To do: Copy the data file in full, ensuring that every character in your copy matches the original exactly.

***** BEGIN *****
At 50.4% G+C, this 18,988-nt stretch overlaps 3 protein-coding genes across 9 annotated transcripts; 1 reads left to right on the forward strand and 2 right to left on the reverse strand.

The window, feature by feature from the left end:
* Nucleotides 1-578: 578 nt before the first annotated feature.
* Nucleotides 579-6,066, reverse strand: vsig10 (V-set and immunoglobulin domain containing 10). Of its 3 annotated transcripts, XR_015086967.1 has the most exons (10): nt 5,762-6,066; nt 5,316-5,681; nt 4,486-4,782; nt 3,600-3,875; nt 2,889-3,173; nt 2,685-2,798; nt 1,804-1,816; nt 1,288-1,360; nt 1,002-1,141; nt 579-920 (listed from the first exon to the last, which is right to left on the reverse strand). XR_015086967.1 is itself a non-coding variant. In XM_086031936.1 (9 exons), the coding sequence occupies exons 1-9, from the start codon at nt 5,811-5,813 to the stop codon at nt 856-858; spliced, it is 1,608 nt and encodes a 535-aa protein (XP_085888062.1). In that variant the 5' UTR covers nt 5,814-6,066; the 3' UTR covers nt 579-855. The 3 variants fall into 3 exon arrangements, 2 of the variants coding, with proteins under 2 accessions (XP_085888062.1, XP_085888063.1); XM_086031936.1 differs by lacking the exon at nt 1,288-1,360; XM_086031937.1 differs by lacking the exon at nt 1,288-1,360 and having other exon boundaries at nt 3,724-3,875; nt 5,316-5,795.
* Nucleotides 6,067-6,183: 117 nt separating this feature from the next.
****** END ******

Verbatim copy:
At 50.4% G+C, this 18,988-nt stretch overlaps 3 protein-coding genes across 9 annotated transcripts; 1 reads left to right on the forward strand and 2 right to left on the reverse strand.

The window, feature by feature from the left end:
* Nucleotides 1-578: 578 nt before the first annotated feature.
* Nucleotides 579-6,066, reverse strand: vsig10 (V-set and immunoglobulin domain containing 10). Of its 3 annotated transcripts, XR_015086967.1 has the most exons (10): nt 5,762-6,066; nt 5,316-5,681; nt 4,486-4,782; nt 3,600-3,875; nt 2,889-3,173; nt 2,685-2,798; nt 1,804-1,816; nt 1,288-1,360; nt 1,002-1,141; nt 579-920 (listed from the first exon to the last, which is right to left on the reverse strand). XR_015086967.1 is itself a non-coding variant. In XM_086031936.1 (9 exons), the coding sequence occupies exons 1-9, from the start codon at nt 5,811-5,813 to the stop codon at nt 856-858; spliced, it is 1,608 nt and encodes a 535-aa protein (XP_085888062.1). In that variant the 5' UTR covers nt 5,814-6,066; the 3' UTR covers nt 579-855. The 3 variants fall into 3 exon arrangements, 2 of the variants coding, with proteins under 2 accessions (XP_085888062.1, XP_085888063.1); XM_086031936.1 differs by lacking the exon at nt 1,288-1,360; XM_086031937.1 differs by lacking the exon at nt 1,288-1,360 and having other exon boundaries at nt 3,724-3,875; nt 5,316-5,795.
* Nucleotides 6,067-6,183: 117 nt separating this feature from the next.